4 Ways To Identify And Correct The Bottleneck Effect In Sales

Successful businesses are masters of productivity – if you want to mimic the masters you must identify the bottleneck effect that is standing in the way of your sales team’s productivity. And we aren’t talking about busy work “productivity.” We are referring to the kind of productivity you want to see from your sales team: closed deals and smart sales analysis.

We’ve outlined four indicators of a jammed up bottleneck and laid out a plan for clearing it. Use this post to spot opportunities and clear the path for increased sales productivity – the kind of productivity that actually matters. Say goodbye to the bottleneck effect forever.

Warm leads are left to cool off

Not all of your leads will lead to sales, thats a fact of business, but not being ready to buy and not going to buy are two very different things. A commission-driven sales team can easily overlook the warm “isn’t ready to buy” lead when they are in hot pursuit of sales. Instead of letting the “not ready to buy” lead go cold, be sure you have a lead-nurturing campaign ready and in-place. A lead-nurturing campaign allows a lead to sit comfortably on the back-burner without letting the connection go cold. By instituting easy to execute follow-up plans, like drip marketing campaigns, you position your sales team to step back in when the buying time is right.

For example, at Base, not only do we use lead scoring, which we wrote about last week, but we also utilize educational sales content to stay in touch with our customers and prospects – even ones who aren’t ready to buy. Some examples of this are ebooks and webinars that alert us to where someone may be in the buying process. If someone is at the phase where they might be ready to choose a CRM for example, they may be interested in our CRM Software Evaluation Template. For us, it’s important to engage our customers and prospects no matter where they are in the buying process.

The most common title in your CRM is Office Administrator

Admins are solid gold. Everyone should be aware of that particular business fundamental. Admins warm up execs and have the kind of contact information any sales rep can benefit from. Yet, admins generally aren’t operating with the kind of budgets and decision-making authority you need to see a project through. Sales professionals must push past the first introduction to a company and find out who holds the purse strings and who makes the final calls. Win the trust of the admin, but when it comes to serious sales pitches, be sure you are targeting the decision maker not the gate-keeper.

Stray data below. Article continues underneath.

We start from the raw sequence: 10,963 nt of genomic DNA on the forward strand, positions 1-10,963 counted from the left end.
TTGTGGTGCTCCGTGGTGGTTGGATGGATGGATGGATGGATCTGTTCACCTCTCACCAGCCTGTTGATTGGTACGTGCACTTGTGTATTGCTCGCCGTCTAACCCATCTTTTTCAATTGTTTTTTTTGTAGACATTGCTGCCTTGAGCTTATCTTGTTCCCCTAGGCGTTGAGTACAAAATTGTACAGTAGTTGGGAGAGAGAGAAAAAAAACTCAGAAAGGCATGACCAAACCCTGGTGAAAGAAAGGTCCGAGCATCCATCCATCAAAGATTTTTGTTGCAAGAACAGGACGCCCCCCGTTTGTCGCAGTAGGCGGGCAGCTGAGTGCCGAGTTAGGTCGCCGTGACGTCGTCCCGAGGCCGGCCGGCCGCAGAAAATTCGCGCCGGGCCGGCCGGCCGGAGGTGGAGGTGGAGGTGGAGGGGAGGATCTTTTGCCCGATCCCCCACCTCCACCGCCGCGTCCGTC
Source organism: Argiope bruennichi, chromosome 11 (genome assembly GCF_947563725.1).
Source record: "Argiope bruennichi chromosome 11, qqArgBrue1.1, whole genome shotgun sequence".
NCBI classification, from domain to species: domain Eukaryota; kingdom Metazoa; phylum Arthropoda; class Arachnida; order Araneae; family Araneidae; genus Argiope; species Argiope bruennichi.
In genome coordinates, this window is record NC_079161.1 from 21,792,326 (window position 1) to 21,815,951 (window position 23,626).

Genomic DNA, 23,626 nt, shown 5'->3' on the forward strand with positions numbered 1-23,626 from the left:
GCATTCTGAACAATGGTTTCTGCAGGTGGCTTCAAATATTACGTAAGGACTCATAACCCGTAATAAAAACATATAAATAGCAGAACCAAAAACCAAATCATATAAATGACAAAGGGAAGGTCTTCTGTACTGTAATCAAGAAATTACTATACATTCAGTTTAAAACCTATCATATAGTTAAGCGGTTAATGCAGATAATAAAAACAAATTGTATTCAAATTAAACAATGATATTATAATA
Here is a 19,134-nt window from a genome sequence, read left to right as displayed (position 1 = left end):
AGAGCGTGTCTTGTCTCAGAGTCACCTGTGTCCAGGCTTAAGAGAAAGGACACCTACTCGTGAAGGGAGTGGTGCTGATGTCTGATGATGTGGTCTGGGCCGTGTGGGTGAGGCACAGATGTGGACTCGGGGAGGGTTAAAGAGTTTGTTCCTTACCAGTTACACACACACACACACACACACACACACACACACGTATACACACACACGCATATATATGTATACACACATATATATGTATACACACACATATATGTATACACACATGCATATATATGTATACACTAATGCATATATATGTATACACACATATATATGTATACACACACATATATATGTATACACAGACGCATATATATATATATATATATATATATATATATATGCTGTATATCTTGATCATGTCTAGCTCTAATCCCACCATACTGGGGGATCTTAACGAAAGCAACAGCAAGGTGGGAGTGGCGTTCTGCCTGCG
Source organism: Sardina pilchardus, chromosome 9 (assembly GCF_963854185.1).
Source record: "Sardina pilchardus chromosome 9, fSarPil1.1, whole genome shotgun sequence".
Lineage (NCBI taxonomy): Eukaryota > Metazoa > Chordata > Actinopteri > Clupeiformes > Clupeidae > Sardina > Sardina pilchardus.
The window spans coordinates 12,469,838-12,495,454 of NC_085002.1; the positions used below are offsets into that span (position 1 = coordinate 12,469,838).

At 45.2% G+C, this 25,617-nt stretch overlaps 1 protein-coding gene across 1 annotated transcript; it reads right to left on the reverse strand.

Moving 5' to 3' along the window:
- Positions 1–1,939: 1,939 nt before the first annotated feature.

Tom Searcy, a contributor at Inc.com offers 6 ways to reach top decision makers.

In-person proposals don’t produce

Every industry (and business) varies on the expected close-rate ratio for sales proposals, but if your business isn’t closing at least 25% of the deals you meet face-to-face on, you can be sure its time to make some adjustments. In-person proposals are high investment ventures and should be reserved for the most qualified candidates. If you are sending your best sales staff out to meet with prospects and they still aren’t closing deals its time to evaluate your pricing and pitch.

Quoteroller, a partner of Base that allows you to make customized sales proposals offers some good refresher tips on rocking your next sales presentation.  Tom Searcy and Henry DeVries offer some candid recommendations for closing final sales presentations.

Silence stymies sales

Salespeople have an instinct for which deals they won and which ones were clearly lost and occasionally they experience the feeling of getting it wrong. Pushing a sales to completion can be a bureaucratic affair and if your sales rep walks out of a meeting sure that they’ve won the deal, don’t let silence discourage them. Silence can indicate barriers as innocuous as overlapping vacation times or distracting in-house initiatives. Have a persistent follow-up plan for companies that keep quiet after a sales meeting. That is often all it takes to see a sales through. I wrote a while ago how to make the perfect sales followup.

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